…The researchers found that savings from avoided health problems could recoup 26 percent of the cost to implement a transportation policy, but up to to 10.5 times the cost of implementing a cap-and-trade program…Savings from health benefits dwarf the estimated $14 billion cost of a cap-and-trade program…The price tag of a clean energy standard fell between the costs of the two other policies, with associated health benefits just edging out costs, at $247 billion versus $208 billion.

In sum, by implementing smart policies to cut CO2 emissions, not only do policymakers help head off disastrous global warming, they also reduce other forms of pollution in the process, saving enormous amounts of money on health care costs. How much money? Enough, depending on the policy, to more than pay for the policy’s implementation. Who ever said you can’t get something for nothing? In this case, you actually get MORE than that — cleaner air and water, a habitable planet for future generations, sharply lower health problems and associated healthcare costs, as well as lower energy bills for consumers and a more competitive country in the world economy. If that’s not a “win-win-win” situation, it’s hard to know what is.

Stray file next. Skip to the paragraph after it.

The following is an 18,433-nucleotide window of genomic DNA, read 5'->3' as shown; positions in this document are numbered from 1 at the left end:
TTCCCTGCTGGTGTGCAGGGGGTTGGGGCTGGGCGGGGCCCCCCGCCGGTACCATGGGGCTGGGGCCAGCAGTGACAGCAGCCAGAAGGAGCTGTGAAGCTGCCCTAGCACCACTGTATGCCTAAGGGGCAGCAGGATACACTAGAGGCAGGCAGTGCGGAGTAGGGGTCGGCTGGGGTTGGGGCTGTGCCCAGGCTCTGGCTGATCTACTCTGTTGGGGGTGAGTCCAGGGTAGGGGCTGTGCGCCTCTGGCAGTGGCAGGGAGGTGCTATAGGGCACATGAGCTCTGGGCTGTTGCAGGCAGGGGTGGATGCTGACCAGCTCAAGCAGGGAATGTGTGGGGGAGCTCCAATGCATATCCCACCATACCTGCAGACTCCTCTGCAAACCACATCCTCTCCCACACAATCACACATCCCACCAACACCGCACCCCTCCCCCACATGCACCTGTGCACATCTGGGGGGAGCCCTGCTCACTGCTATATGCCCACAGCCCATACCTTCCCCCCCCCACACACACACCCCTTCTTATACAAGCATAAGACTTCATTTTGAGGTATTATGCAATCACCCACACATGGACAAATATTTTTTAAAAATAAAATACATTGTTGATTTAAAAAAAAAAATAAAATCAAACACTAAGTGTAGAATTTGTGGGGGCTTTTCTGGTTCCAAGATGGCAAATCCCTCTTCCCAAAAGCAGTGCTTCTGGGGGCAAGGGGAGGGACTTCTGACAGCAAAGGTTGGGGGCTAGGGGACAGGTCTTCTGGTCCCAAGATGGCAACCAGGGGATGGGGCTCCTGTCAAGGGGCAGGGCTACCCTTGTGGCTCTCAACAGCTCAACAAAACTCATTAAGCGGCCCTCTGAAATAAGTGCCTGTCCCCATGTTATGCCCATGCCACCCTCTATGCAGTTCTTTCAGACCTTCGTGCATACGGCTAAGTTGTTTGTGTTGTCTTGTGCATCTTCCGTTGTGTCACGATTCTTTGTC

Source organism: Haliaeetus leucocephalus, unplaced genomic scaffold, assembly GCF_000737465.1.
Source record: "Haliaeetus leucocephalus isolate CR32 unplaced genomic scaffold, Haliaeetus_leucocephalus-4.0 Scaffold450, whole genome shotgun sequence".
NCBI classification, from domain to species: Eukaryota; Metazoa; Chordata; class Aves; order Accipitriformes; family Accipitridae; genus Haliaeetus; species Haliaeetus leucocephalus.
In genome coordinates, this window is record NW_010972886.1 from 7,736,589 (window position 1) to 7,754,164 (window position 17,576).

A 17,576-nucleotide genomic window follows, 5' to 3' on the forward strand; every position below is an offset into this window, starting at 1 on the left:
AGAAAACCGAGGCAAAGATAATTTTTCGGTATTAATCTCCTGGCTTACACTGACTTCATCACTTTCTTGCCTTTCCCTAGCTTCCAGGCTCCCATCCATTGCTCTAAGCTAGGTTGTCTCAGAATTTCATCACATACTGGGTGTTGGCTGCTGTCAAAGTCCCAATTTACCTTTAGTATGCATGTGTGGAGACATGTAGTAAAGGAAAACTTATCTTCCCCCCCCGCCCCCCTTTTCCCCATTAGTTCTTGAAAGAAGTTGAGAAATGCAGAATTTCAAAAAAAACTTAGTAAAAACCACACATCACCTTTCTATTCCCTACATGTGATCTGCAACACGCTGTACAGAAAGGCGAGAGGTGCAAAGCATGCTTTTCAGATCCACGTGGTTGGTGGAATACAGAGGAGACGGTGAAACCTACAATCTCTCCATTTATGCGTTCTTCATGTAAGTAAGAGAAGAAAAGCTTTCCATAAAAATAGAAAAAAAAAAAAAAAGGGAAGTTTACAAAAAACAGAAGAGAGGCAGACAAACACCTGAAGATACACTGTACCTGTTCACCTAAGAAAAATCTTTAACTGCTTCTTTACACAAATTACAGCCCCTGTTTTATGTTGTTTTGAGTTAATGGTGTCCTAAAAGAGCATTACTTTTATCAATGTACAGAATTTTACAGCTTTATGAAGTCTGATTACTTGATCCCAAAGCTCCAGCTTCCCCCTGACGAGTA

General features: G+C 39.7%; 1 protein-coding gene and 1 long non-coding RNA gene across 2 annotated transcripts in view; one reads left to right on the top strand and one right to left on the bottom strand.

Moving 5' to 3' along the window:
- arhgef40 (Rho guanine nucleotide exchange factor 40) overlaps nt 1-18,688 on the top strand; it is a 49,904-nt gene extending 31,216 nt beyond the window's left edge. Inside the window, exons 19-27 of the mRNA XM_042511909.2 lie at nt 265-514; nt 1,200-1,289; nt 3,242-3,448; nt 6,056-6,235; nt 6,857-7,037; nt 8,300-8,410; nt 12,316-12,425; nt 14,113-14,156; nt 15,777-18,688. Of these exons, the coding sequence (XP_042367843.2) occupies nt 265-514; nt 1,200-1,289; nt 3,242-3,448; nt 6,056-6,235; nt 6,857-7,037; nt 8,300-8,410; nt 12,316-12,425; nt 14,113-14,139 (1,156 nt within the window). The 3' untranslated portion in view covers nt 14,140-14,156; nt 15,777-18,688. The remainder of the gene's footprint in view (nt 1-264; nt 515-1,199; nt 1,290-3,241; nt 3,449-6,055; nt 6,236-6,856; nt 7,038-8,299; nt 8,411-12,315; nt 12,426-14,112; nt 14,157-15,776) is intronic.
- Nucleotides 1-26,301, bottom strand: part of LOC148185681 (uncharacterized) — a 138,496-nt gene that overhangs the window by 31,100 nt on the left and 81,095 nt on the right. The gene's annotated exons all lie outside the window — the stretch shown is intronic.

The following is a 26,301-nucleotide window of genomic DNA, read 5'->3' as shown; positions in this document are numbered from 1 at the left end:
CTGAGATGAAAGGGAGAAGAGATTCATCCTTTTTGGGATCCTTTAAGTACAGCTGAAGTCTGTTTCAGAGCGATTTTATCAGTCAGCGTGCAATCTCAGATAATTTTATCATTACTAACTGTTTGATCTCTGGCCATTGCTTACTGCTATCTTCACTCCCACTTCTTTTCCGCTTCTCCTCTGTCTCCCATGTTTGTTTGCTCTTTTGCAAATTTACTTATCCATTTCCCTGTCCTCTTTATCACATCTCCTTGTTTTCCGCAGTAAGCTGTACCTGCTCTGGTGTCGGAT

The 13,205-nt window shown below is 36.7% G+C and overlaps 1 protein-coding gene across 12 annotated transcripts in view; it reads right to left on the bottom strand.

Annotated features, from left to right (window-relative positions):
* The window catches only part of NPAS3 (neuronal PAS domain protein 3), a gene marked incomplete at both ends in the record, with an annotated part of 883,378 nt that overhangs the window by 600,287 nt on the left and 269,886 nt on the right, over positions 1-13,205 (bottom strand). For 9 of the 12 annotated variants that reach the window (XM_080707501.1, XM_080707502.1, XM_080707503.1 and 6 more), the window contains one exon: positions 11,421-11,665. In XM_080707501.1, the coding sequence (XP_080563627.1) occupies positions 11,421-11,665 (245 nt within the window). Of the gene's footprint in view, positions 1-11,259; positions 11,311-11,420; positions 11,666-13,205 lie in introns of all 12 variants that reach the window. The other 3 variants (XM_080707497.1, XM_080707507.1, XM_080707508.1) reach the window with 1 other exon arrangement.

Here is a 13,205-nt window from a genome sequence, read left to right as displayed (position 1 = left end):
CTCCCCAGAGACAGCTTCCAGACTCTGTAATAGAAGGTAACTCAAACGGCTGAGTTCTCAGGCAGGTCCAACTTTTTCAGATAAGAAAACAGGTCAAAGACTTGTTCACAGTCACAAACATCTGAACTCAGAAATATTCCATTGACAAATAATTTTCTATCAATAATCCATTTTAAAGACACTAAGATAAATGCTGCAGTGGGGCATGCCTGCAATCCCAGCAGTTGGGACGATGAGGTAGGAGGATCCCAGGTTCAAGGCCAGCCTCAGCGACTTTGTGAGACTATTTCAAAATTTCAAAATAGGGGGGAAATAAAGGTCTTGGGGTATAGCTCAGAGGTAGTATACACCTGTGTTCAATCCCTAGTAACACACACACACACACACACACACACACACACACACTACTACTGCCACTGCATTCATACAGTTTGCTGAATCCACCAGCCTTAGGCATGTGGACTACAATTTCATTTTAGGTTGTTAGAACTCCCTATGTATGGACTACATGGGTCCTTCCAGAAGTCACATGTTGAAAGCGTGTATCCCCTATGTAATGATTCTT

Map Shows How States Are Progressing Towards Meeting EPA’s 1.5%-Per-Year Energy Efficiency Goal

Posted By Lowell F. on August 23rd, 2014

The release in late May of EPA’s draft rules on carbon pollution at existing power plants gave individual states a tremendous amount of flexibility in how they meet the proposed targets.  For instance, a state rich in potential solar power resources might choose to focus on increasing the percentage of its electricity generated from the sun.  Same thing with wind power.  And, of course, all states can use energy efficiency gains as a key part of their plans. As the Center for Climate and Energy Solutions explains: